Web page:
takes four to six weeks to heal. Ideally, plan on giving your horse that amount of time off from the time when the air quality returns to normal. Attempting exercise may aggravate the condition, delay the healing process, and compromise your horse’s performance for many weeks or months. It is recommended that horses return to exercise no sooner than two weeks post smoke-inhalation, following the clearance of the atmosphere of all smoke. Horses, like all other mammals, tend to have an irritation to particles, but should recover from the effects within a few days. • Air quality index (AQI) is used to gauge exercise/athlete event recommendations for human athletes. It may be reasonable to use those for equine athletes as well. The National Collegiate Athletic Association lists the following recommendations on their website: “Specifically, schools should consider removing sensitive athletes from outdoor practice or competition venues at an AQI over 100. At AQIs over 150, all athletes should be closely monitored. All athletes should be removed from outdoor practice or competition venues at AQIs of 200 or above.” b Printed with the kind permission of the UC Davis Center for Equine Health. The UC Davis Center for Equine Health is dedicated to advancing the health, welfare, performance and veterinary care of horses through research, education and public service. https://ceh.vetmed.ucdavis.edu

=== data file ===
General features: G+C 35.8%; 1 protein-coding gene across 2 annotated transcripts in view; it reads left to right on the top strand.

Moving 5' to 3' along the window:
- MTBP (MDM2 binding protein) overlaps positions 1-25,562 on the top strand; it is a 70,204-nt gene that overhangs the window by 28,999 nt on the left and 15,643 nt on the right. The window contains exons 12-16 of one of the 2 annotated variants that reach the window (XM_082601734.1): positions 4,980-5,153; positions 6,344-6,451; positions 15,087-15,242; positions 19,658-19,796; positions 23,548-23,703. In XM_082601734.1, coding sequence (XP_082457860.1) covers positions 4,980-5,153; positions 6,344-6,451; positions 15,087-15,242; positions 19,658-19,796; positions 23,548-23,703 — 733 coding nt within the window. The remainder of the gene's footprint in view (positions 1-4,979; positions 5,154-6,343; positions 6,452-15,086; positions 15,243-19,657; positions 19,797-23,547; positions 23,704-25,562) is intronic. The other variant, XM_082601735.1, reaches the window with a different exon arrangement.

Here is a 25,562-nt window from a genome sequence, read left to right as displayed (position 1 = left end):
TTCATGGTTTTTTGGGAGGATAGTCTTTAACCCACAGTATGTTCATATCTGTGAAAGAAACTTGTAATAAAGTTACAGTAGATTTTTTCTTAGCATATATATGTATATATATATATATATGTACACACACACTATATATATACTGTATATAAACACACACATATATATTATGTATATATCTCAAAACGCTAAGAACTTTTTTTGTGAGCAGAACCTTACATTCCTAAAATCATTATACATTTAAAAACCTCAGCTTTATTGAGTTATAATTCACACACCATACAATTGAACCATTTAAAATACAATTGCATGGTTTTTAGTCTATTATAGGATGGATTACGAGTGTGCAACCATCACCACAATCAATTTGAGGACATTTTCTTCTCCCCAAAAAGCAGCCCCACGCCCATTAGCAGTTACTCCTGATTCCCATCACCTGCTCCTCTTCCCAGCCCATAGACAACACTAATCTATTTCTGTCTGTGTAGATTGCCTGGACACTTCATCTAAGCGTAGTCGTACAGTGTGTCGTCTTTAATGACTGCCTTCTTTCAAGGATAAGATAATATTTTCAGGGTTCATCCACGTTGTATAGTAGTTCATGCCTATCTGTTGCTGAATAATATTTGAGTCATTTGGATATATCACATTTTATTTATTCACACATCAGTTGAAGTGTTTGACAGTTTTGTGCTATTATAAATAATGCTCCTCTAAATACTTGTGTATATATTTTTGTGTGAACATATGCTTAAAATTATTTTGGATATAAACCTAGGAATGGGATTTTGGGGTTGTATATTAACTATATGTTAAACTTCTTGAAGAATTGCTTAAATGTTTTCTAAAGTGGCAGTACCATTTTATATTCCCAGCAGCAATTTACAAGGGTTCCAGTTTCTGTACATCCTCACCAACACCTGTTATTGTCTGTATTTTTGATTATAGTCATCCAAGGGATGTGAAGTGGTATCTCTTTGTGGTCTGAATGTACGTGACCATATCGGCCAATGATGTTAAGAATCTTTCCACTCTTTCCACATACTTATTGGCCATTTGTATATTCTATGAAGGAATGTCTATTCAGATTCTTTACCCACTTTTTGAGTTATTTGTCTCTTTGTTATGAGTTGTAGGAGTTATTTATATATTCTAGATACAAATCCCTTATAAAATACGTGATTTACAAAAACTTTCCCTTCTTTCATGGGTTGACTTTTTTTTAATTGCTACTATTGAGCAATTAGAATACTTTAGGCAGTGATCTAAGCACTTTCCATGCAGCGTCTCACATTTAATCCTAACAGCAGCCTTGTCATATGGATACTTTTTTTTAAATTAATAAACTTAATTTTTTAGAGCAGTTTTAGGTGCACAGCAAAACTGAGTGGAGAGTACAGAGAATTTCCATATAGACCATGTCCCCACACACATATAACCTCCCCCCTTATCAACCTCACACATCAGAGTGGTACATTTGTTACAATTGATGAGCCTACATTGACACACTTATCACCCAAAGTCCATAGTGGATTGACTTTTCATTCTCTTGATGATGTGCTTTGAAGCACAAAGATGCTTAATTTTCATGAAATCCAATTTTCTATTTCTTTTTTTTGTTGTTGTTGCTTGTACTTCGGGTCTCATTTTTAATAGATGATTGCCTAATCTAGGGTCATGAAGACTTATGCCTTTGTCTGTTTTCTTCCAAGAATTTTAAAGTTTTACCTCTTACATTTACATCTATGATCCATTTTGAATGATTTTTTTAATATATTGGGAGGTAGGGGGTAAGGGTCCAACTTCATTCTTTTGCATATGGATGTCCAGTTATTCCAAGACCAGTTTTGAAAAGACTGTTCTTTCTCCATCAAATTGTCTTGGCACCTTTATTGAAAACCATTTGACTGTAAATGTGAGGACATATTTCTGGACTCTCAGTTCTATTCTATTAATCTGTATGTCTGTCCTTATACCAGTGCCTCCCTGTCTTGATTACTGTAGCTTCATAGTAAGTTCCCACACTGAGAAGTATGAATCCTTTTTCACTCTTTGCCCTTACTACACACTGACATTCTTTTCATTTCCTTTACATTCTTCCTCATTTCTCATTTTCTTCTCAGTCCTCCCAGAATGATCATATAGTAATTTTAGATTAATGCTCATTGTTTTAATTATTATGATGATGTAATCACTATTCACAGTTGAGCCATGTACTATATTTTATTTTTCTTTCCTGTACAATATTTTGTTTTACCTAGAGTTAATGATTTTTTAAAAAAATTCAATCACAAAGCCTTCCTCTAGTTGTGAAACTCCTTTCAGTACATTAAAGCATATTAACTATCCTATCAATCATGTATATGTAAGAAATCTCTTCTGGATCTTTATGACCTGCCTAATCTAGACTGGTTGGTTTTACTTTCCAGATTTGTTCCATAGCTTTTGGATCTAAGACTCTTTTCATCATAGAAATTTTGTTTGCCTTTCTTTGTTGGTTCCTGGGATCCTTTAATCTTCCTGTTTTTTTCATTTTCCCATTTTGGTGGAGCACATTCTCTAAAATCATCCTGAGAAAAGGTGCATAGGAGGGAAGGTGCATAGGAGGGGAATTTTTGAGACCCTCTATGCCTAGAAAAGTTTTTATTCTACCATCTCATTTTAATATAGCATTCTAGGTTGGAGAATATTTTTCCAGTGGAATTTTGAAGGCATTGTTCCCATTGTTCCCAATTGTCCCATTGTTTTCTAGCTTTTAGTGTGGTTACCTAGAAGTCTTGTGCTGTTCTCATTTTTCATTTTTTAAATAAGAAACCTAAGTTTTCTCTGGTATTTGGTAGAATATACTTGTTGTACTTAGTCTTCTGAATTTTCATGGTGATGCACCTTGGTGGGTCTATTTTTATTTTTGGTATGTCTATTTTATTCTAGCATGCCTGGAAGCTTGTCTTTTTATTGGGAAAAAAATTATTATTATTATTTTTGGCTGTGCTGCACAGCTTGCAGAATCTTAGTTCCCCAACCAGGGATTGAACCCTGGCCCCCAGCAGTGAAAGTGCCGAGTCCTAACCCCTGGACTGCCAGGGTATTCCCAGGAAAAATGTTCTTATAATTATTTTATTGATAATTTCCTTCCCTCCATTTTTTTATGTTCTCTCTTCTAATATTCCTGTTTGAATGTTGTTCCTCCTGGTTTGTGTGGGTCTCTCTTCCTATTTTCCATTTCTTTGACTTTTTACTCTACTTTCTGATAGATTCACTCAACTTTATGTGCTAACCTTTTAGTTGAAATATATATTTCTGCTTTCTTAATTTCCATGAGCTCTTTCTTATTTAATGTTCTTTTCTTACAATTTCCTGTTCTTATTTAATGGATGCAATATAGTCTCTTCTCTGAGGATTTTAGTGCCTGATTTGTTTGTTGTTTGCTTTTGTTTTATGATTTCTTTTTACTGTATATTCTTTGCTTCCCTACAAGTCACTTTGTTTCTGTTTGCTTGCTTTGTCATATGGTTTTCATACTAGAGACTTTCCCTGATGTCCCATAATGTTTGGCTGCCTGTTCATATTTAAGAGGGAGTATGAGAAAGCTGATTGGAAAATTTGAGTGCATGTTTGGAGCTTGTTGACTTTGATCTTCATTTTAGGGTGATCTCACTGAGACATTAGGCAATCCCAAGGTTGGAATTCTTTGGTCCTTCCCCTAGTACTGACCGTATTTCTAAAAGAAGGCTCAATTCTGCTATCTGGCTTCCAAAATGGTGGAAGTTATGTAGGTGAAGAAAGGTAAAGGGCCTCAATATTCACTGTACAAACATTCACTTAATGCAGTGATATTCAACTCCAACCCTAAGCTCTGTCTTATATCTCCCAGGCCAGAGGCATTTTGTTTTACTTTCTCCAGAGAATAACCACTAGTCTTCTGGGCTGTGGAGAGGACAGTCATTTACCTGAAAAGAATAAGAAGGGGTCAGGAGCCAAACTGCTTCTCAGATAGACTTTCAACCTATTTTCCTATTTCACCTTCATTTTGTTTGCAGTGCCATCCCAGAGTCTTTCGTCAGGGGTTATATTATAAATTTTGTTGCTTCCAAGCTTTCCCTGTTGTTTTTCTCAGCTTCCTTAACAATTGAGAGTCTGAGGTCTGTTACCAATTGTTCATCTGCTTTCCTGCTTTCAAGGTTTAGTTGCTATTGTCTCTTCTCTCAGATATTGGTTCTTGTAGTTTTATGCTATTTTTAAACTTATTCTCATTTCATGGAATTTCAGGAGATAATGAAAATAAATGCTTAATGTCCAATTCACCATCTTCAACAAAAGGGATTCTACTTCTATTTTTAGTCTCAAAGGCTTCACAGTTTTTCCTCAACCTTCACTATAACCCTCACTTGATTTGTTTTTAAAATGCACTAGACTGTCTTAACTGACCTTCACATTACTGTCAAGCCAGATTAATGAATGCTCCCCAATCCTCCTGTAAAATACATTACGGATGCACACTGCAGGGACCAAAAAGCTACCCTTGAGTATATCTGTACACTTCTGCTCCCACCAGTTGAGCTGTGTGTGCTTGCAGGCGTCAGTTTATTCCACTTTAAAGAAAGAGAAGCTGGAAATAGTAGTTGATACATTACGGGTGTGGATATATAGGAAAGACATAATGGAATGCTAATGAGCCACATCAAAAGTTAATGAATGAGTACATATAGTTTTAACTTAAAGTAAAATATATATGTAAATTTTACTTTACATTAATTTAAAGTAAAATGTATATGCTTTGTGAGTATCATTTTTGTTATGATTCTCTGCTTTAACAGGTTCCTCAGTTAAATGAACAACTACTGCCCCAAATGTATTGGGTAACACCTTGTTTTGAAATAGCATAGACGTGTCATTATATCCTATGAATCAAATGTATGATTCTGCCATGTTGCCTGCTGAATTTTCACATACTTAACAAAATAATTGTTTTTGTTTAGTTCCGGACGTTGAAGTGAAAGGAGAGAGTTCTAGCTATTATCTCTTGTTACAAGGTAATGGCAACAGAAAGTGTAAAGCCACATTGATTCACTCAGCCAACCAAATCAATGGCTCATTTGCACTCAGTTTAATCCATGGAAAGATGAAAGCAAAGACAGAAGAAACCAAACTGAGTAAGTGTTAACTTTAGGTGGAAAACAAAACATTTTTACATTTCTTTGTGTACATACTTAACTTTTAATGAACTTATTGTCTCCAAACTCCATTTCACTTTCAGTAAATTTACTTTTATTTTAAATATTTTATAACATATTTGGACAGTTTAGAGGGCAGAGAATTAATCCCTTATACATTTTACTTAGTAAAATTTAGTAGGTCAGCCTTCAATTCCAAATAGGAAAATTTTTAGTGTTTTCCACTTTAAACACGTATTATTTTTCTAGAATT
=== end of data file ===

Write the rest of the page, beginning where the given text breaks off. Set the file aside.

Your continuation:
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How to protect horses from air pollution
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CANADIAN HORSE JOURNAL
PHOTO: SHUTTERSTOCK/MIKE PAROLINI
HOT WEATHER Horse Care
9 TIPS to Keep Horses Healthy Source: UC Davis Center for Equine Health
Summertime, with its heatwaves and high temperatures, can be uncomfortable for horses, and extreme heat can be dangerous. By planning ahead and being mindful, you can help keep your horse safe and comfortable during summer’s heat. Here are some important tips to prevent heat-related problems in horses:
1 Know the signs of fatigue
Ride during cooler early mornings or late evenings. On hot, humid days the horse gets hotter much faster than the rider and is more susceptible to the serious effects heat stress. 12
PHOTO: SHUTTERSTOCK/ROLF DANNENBERG
These signs include: • A high respiratory rate (more than 40 breaths per minute) that does not come down after 10 to 30 minutes of rest, changes in mental activity, or decreased energy levels. • Mucous membranes in the mouth become dry and lose their usual “slimy” feel. • You may also notice a prolonged capillary refill time, indicating dehydration. To
test, push on your horse’s gums. They should start out pink, then blanch to white after pressure, and return to pink in one to two seconds. • Use a stethoscope or put your ear on your horse’s flank behind the ribs to listen for gut sounds. Gurgling sounds are normal and good. Quiet gut sounds are a warning that your horse may be uncomfortable.
2 Keep your horse hydrated.
Maintain hydration by allowing free access to water at all times. It is a myth that if a hot horse drinks water it will experience colic or other medical problems. If you think your horse is not drinking enough water, offer some hay to encourage drinking after eating. Soupy bran or pellet mashes are another means of getting extra water into your horse.